How could a man this smart, how could as good a writer as Douglas Wilson write a book this bad? Five Cities that Ruled the World is a popular history giving an overview of Jerusalem, Athens, Rome, London, and New York. In the introduction Wilson informs the reader that he will be showing how "Jerusalem has bequeathed to us a legacy of spirit; Athens, reason and the mind; Rome, law; London, literature; and New York, industry and commerce." He also intends to explore the Platonic ideal of city with Revelation's Babylon and the heavenly City of God marking opposite ends of the spectrum.
He then takes each of the cities in turn and . . . does what? Okay, so he writes about Jerusalem and spirit--but the concept of "spirit" is vague enough that one could write about just about anything and tie that in. The section on Athens is supposed to be about its legacy of reason and intellectual influence, but he's halfway through the chapter and spent a number of pages retelling the stories of the War with Troy and the Battle of Salamis before he even touches on their intellectual history. The chapters on Rome, London, and New York are even less tied to the "legacies" promised in the introduction. In each chapter Wilson meanders back and forth across history, from pre-history to modern times, cherry-picking battles, quotes, myths and incidents in pursuit of some agenda sensed but never quite articulated. It makes for increasingly bizarre reading because Wilson's prose is actually very good. He's often laugh-out-loud funny and his paragraphs are well constructed. But his paragraph and larger sections seem to have little or no connection to each other--at least in light of the schema he purports to be following. Where are the transitions? Where is the connective material?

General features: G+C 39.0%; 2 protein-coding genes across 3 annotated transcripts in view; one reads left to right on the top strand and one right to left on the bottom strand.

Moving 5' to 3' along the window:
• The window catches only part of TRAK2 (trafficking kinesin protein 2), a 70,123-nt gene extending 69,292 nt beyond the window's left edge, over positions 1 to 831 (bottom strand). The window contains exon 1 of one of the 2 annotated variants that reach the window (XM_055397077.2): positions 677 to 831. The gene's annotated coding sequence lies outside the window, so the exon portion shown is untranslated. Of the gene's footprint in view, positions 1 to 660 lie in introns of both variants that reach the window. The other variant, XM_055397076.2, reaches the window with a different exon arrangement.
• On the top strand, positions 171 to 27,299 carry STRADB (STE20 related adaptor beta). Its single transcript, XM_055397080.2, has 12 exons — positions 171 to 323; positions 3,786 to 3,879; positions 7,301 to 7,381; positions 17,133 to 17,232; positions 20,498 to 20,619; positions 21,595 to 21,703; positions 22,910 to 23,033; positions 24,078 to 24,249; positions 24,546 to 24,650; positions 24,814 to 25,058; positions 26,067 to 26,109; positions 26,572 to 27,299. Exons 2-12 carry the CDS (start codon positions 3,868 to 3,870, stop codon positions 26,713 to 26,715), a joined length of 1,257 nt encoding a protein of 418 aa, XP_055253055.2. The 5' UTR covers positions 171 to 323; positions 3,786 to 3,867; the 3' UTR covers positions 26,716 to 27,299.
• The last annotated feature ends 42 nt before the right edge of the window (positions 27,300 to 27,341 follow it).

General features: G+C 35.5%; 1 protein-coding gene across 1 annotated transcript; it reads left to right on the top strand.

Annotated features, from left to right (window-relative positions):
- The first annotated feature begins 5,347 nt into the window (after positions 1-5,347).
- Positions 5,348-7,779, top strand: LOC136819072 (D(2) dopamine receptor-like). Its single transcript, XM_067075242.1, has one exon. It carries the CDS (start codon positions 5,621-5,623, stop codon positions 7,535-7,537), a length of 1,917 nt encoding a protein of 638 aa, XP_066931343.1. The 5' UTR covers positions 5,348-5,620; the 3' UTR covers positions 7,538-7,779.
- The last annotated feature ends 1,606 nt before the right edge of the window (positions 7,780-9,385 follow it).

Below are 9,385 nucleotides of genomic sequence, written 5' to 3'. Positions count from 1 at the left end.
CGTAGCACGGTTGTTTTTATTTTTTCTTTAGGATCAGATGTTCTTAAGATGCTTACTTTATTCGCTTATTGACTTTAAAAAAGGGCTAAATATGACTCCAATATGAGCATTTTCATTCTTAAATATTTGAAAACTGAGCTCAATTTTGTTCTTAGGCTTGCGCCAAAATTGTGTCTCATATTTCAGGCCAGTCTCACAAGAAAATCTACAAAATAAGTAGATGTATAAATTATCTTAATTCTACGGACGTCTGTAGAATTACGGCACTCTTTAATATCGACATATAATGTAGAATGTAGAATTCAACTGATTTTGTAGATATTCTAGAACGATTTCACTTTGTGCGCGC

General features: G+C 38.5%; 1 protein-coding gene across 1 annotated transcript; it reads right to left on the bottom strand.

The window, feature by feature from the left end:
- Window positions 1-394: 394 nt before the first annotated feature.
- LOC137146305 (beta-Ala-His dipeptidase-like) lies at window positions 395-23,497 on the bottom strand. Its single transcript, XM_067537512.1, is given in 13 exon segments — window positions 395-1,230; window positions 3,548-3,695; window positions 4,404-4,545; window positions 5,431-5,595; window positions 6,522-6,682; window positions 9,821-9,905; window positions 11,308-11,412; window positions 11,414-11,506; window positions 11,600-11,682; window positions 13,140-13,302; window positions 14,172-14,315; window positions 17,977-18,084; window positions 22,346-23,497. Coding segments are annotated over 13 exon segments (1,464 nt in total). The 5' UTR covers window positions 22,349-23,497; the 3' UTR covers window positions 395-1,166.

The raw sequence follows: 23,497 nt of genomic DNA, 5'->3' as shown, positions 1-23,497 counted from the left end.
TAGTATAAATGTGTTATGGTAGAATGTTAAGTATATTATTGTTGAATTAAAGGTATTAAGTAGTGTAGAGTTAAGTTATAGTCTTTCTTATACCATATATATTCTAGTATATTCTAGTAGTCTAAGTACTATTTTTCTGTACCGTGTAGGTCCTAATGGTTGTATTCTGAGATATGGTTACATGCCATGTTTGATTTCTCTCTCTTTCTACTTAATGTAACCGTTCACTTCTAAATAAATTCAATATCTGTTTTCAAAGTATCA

Finally, mercifully, the reader gets to the epilogue in which Wilson essentially says, "Aha! See what we've accidentally discovered along the way! Isn't it providential?" Well, no. It's not. We all learned the core of essay-writing in junior high school: 1. Tell me what you're going to tell me. 2. Tell it to me in detail. 3. Tell me what you just told me. Not: 1. Tell me what you're going to tell me. 2. Wander across 5000 years of history telling me things that almost have something to do with what you said you were going to do but not quite, and then 3. Suprise! Tell me you were really on about something else all together. The book is really about . . . Freedom. Freedom is good.
I was still in the first chapter when the similarities with The Mainspring of Human Progress (a screed which constituted a large portion of my "Economics" education at my conservative Christian high school) struck me. The breezy narrative style and casual treatment of history are unmistakeable in their flavor. And I am grieved because I sympathize with the libertarian instincts of both these books. And bad books do not serve to advance the causes of good ideas; rather the reverse. And this poorly structured, agenda-heavy, historically dubious text, I am afraid, will do little but persuade Wilson's choir that their cause has been adequately defended, when it hasn't.
Two stars out of five, because at least his retellings of many historical incidents are very good as scatter shot pieces of world history--whatever purpose they're supposed to be serving.
This is a review through Thomas Nelson's Book Sneeze program.